I wish, also, that those persons who have tarried in town through the whole siege, who are most capable, might be called upon to draw up as correct a narrative of the whole proceedings of the enemy, and the distress of the inhabitants, and particularly the behaviour of the tories, collectively and individually, as may be. I should think it by no means advisable to destroy our lines as yet; if it be in the power of the exiled tories to cause the town to be again attacked they will effect it; I doubt not there will be great consultations to fortify the harbour against men-ofwar; if we have cannon enough it may be done. I wish much to know what is become of the cannon that belonged to the castle; I fear they are carried off or destroyed. Those cannon which they have spiked up may easily be bored out.

* * * * * *1

The scene of action is only changed; the efforts of the enemy will be more vigorous elsewhere. I mention this, because I can easily conceive, that people who have been long harassed are too apt to sink into ease when immediate danger seems to be withdrawn. Canada and New-York are now grand objects of attention, and very interesting to New-England.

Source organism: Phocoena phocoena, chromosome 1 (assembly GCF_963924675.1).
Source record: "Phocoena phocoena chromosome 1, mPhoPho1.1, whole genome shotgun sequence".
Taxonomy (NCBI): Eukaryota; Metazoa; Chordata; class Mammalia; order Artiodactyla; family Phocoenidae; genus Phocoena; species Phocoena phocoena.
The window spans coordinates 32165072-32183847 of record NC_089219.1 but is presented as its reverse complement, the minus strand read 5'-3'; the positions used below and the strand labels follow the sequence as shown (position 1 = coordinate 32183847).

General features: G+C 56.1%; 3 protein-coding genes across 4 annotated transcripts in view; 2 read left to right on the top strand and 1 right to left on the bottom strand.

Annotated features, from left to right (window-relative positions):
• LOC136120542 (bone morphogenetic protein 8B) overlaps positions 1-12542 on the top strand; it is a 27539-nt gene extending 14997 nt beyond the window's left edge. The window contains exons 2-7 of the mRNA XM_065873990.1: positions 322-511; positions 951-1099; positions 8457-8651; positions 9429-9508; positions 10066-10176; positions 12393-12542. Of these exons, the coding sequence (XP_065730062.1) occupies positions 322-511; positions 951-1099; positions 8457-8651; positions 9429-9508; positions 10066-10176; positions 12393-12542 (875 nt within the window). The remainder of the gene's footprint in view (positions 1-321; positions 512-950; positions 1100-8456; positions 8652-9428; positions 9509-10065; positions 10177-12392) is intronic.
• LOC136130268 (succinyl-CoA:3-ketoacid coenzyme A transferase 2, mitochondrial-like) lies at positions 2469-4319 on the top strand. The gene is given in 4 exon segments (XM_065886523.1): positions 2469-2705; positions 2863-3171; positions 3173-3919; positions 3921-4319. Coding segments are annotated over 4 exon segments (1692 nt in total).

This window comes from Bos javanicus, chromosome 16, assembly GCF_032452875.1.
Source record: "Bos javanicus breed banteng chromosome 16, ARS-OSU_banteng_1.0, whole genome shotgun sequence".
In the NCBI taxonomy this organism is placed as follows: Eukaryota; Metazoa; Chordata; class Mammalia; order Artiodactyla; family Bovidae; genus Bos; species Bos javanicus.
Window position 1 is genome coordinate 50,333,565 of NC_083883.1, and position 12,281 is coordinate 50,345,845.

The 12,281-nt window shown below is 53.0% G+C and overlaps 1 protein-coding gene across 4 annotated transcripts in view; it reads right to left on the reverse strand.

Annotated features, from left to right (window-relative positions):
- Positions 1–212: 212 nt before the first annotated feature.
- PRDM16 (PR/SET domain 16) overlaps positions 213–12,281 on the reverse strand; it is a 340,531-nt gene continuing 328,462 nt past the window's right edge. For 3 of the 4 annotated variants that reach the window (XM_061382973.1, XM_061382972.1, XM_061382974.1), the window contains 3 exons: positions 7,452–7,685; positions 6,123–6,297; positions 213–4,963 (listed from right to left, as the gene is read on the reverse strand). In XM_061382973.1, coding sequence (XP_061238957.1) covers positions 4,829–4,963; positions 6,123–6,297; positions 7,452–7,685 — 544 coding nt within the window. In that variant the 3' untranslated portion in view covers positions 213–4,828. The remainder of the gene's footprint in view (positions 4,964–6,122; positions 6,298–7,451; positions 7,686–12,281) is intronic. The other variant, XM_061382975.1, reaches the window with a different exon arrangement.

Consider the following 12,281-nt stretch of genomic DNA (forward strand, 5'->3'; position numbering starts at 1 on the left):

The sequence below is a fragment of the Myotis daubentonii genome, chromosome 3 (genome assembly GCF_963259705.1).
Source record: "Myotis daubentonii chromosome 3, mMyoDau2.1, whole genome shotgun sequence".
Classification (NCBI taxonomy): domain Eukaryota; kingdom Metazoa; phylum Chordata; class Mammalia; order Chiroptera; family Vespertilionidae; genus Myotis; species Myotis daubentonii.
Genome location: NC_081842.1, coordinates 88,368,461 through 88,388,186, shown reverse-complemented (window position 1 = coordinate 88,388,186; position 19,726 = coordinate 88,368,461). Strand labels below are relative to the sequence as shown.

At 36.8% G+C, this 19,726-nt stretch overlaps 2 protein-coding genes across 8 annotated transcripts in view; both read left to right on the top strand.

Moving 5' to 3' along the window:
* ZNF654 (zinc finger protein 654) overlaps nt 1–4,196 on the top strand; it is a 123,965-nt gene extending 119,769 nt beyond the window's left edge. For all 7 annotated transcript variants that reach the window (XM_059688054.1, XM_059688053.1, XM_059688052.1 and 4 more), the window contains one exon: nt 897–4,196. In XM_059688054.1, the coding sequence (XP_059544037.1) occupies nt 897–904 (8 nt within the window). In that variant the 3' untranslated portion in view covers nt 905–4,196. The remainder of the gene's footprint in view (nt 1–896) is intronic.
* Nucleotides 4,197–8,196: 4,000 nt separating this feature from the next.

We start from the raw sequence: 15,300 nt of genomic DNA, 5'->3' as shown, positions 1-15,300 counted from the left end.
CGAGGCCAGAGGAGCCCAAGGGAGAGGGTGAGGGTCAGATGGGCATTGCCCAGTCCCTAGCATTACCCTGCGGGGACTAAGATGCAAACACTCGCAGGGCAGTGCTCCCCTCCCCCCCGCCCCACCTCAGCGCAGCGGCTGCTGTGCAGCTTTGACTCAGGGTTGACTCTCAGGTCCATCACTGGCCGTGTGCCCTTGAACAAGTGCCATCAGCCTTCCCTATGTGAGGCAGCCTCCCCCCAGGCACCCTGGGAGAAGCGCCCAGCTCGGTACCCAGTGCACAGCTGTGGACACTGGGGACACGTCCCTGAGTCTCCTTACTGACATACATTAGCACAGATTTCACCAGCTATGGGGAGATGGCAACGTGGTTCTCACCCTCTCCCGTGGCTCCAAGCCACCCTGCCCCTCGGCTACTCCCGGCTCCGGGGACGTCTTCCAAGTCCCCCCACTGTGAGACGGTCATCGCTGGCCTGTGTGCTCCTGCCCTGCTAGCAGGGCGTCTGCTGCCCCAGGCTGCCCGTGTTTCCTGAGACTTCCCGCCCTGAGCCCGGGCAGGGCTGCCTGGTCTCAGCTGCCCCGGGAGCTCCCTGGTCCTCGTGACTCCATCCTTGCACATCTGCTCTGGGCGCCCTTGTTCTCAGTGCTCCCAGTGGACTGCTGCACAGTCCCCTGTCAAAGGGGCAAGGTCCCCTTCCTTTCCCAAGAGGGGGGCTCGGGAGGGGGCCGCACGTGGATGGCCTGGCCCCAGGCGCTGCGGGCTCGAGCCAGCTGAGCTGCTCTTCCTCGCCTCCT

Pray be kind enough to send me as particular an account of the state of affairs in Boston as you conveniently can; who of the tories are left behind; how they behave, and what they say for themselves? whether Master Lowel2 and other prisoners were carried off? whether they have taken away the bells? whether any quantity of merchandise is left? any 187sulphur or other matters that we want? any cash? are the records of the province, superior and inferior and probate courts, left? Have they carried off the lifeless carcase of the charter, as one of their own party that was slain, or have they left it putrefying to contaminate the air? These, and such other matters as you may think worthy of note, will be very agreeable to me, not merely as matters of curiosity, which in this case I think is very natural, but as facts which may be of service to know; the place they have gone to is a material fact.

Original not located; reprinted from the New-York Review and Atheneum Magazine, Apr. 1826, 2:400–402.


Ellipsis in the printed transcript.


James Lovell (1737–1814) graduated from Harvard in 1756 and taught in Boston schools until the outbreak of the Revolution. The British arrested him on June 27, 1775, because he had conveyed military intelligence to the American troops at Bunker Hill and took him to Halifax as a prisoner when Boston was evacuated by the troops on Mar. 17, 1776. They released him in a prisoner exchange for Philip Skene on Nov. 3, 1776. While returning home, Lovell was elected to the Continental Congress, which he joined on Feb. 4, 1777. He continued in Congress until 1782 when he returned to Boston, where he later served as naval officer for the port ( ANB ).